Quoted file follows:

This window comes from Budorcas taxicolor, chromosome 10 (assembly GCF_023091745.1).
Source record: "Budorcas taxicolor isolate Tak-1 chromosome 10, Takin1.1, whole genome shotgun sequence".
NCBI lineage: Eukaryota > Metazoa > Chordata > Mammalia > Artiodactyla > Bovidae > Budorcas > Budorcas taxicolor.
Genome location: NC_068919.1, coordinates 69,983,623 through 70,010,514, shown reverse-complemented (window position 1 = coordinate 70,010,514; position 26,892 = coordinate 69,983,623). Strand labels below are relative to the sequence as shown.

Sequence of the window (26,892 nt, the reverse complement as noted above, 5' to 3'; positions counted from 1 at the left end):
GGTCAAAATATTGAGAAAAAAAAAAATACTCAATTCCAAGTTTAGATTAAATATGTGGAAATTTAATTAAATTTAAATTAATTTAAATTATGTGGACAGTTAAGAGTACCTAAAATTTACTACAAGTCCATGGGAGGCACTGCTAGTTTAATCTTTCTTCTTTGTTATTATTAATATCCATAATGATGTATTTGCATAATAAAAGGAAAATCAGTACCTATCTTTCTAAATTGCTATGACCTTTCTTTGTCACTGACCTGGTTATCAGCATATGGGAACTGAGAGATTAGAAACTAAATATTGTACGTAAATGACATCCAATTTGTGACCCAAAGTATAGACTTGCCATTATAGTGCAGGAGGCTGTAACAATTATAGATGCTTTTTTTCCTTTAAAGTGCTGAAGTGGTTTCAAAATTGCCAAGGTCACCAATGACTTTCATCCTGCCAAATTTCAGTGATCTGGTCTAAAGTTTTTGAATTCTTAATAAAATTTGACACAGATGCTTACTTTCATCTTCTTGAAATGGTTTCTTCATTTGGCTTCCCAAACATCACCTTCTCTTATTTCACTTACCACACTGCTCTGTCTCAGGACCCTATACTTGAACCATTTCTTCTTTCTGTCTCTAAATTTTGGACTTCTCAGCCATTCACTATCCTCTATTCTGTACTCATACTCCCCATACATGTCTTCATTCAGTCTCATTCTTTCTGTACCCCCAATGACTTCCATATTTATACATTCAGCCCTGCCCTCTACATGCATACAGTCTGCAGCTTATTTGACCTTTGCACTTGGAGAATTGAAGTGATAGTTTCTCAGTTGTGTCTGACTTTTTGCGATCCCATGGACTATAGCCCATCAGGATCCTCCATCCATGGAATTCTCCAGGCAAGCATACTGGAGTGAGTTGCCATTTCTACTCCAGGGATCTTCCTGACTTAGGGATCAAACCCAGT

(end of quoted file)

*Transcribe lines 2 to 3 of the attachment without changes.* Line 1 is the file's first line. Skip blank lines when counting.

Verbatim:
Source record: "Budorcas taxicolor isolate Tak-1 chromosome 10, Takin1.1, whole genome shotgun sequence".
NCBI lineage: Eukaryota > Metazoa > Chordata > Mammalia > Artiodactyla > Bovidae > Budorcas > Budorcas taxicolor.